• Oh please go on. Tell me all about the glorious combat history of the AIM 54 with the US navy. Tell me all about how the F-14 was by far the best aircraft of it’s era despite the fact that the F-15, F-16, and F-18 were all made in the same era, and are all still in service but the F-14 isn’t. I won’t even bother to talk about how much better the super hornet and the raptor are because the F-15 alone has the F-14 beat in every way except maybe a few stats on paper which never panned out in reality.

        • That’s the whole point. You’re saying the F-14 “wasn’t very good”, because the AIM-54 and F-14 have little combat history with the Navy. It’s absurdly faulty logic.

          The F-14 and the AIM-54 put an absolute drubbing on the Iraqi Air Force in the Iran-Iraq war – essentially the only time the combo was ever used without dangerously impotent ROE.

          If you really need *me* to explain why the F-15, F-16, and F-18 are still in service while the F-14 was retired – you’re simply reinforcing my earlier comment.

      • True, but one would expect, if it was such an excellent weapon that it would still be around in anticipation of future conflicts where the ROE might be different.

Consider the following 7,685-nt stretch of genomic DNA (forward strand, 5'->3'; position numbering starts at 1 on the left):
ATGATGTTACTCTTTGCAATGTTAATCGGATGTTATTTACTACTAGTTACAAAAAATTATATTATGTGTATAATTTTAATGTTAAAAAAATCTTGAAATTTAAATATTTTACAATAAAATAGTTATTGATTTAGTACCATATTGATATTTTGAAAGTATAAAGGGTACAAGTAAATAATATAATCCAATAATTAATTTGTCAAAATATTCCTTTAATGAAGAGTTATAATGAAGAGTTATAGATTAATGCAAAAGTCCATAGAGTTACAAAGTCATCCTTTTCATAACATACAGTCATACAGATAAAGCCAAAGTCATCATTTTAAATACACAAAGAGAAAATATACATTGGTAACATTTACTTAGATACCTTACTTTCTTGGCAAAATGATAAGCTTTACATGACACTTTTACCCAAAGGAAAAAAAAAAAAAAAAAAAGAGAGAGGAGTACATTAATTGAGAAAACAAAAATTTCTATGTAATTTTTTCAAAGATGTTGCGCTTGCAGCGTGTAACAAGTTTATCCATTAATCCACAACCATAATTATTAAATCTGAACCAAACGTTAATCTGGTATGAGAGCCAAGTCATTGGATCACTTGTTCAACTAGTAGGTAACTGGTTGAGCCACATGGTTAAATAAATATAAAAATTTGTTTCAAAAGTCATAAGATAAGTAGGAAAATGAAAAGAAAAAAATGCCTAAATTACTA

• “No contemporary aircraft, friend or foe, can match Tomcat since all these features gave to the F-14 unprecedented and unparalleled mission capabilities.”

      This statement is what David “Bio” Baranek says in his book that I have reviewed in this post. Bio was a real RIO who flew real mission with and against real airplanes. So I believe he knows fighters charateristics more than me and you.

    • The F-14 was retired b/c of maintenance problems. Not flight performance. When they upgraded with the new engines(old ones were Pratt & Whitney, new ones were GE), the F-14 was a beast.

  2. I think is my turn to share a little secret with you. Bio worked also as CIA correspondent during his Topgun tour. And when he finished his fleet career he became a defense contractor in Washington D.C. These fact gave him the chance to work with personnel of every USA service and also with Foxbat defecting pilot Belenko. Do you copy? :-)

    So I suggest to you to read his book..

    • That does sound really interesting, actually and I’ll probably go out and get his book. Trust me, I wasn’t really trying to start a flame war or tear down the F-14 or Bio. His claim of unmatched capabilities just seemed exceedingly bold. Especially when you consider the F-14 is from the same era as the F-15, 16, 18, and the Flanker, some of which will more than likely go down in history as all time greats.

  3. the F14 a good looking plane? Everyone has a different idea of what’s good looking I guess. (Mine would be the Spitfire).